Pontiff Cleared of Reassigning Pedophile Priest

Former Vicar General of Munich Archdiocese Takes Responsibility

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By Gisèle Plantec and Jesús Colina

VATICAN CITY, MARCH 14, 2010 (Zenit.org).- It was not the then Cardinal Joseph Ratzinger, Archbishop of Munich and Freising, Germany, who gave a new pastoral assignment to a pedophile priest at the beginning of the 1980s.

A communiqué issued Friday evening by the Vatican press office clarified claims by a German newspaper, Süddeutsche Zeitung, which implicated Benedict XVI in the reassignment of a pedophile priest, while the former was archbishop of Munich.

The article wrote “about a priest of the Diocese of Essen with a history of sexual abuse, who transferred into the Diocese of Munich in Bavaria and who, after a period of treatment, was given a pastoral assignment during the time when Cardinal Joseph Ratzinger was archbishop.”

The Vatican note referred to a press release published by the Archdiocese of Munich and Freising that “explains the facts, for which the diocesan vicar general of the time, Father Gerhard Gruber, assumes ‘full responsibility.'”

The Archdiocese of Munich explained that the current vicar general, Monsignor Peter Beer, put together a team to study the procedures adopted in the past in confronting the accusations of sexual abuse attributed to clergy during the 1980s.

This team made it known that a priest — whose identity was not revealed but who is simply referred to as “H” — at the request of the Diocese of Essen, was received into the Archdiocese of Munich to undergo therapy in January of 1980.

Studying the dossier, the archdiocesan team determined that the priest received psychotherapeutic treatment as a result of his having had sexual relations with boys.

In 1980, the note continues, the decision was made to permit the priest to stay in a rectory at the end of his treatment.

“This decision was made by the archdiocese,” which was headed by Cardinal Ratzinger at that time. But rather than follow through with this decision, the archdiocese explained, “the vicar general at the time assigned ‘H’ to pastoral ministry in a parish in Munich without any restrictions.”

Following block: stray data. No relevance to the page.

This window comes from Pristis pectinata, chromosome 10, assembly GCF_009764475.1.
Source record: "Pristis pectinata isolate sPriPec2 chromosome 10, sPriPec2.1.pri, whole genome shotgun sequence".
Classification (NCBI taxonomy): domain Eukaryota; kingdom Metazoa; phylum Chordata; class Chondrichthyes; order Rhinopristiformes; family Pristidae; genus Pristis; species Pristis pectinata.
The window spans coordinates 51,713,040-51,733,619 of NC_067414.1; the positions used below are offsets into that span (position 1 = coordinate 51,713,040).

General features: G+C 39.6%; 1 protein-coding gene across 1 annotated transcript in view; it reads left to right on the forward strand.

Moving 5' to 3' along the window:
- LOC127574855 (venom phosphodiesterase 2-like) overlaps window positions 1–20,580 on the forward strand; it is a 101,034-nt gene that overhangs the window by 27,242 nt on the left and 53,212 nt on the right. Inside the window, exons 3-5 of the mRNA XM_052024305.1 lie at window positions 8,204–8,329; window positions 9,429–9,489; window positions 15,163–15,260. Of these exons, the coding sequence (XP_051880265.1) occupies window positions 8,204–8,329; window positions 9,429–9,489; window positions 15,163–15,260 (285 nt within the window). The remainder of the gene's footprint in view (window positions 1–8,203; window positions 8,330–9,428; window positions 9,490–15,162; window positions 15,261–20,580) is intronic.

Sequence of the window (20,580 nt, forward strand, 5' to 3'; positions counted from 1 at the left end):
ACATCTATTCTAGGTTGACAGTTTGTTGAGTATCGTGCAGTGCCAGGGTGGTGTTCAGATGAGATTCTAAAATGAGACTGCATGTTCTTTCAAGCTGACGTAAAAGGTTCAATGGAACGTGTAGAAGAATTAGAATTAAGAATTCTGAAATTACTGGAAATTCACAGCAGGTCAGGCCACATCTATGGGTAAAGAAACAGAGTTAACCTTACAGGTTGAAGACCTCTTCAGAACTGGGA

This provision, therefore, was not the work of Cardinal Ratzinger, who a short time later, on November 25, 1981, was nominated prefect of the Congregation for the Doctrine of the Faith by Pope John Paul II.


The priest was then removed from his ministry in 1985 when the diocese became aware of the accusations of sexual abuse against him and of the fact that he was at the center of a judicial inquest.

In June of 1986, in fact, the district court of Ebersberg gave him an 18-month suspended prison sentence and fined him for the sexual abuse of minors. He was also ordered to undergo psychotherapeutic treatment.

From November 1986 to October 1987 the presbyter was chaplain in a nursing home. Afterward he was assigned to a parish in Garching on the basis of two elements: the relatively light sentence given him by the court and the help offered to him by the psychologist who was treating him.

Since the 1986 sentence, no charges of sexual abuse have been made against the priest.

On May 6, 2008 he was removed from his position as parish administrator in Garching. In October of that year he was reassigned to pastoral work in tourism and barred from having contact with children, young people and altar servers.

A dossier prepared at the request of Archbishop Reinhard Marx, head of the Munich Archdiocese since 2008, confirmed that he was not to be given parish ministry.

The former vicar general, Father Gruber, himself stated in the communiqué that “the reassignment of ‘H’ to pastoral work was a grave mistake.”

He continued: “I assume full responsibility for this action. I deeply regret that this decision allowed crimes to be committed that involved young people and I ask forgiveness from all those who have been harmed.”

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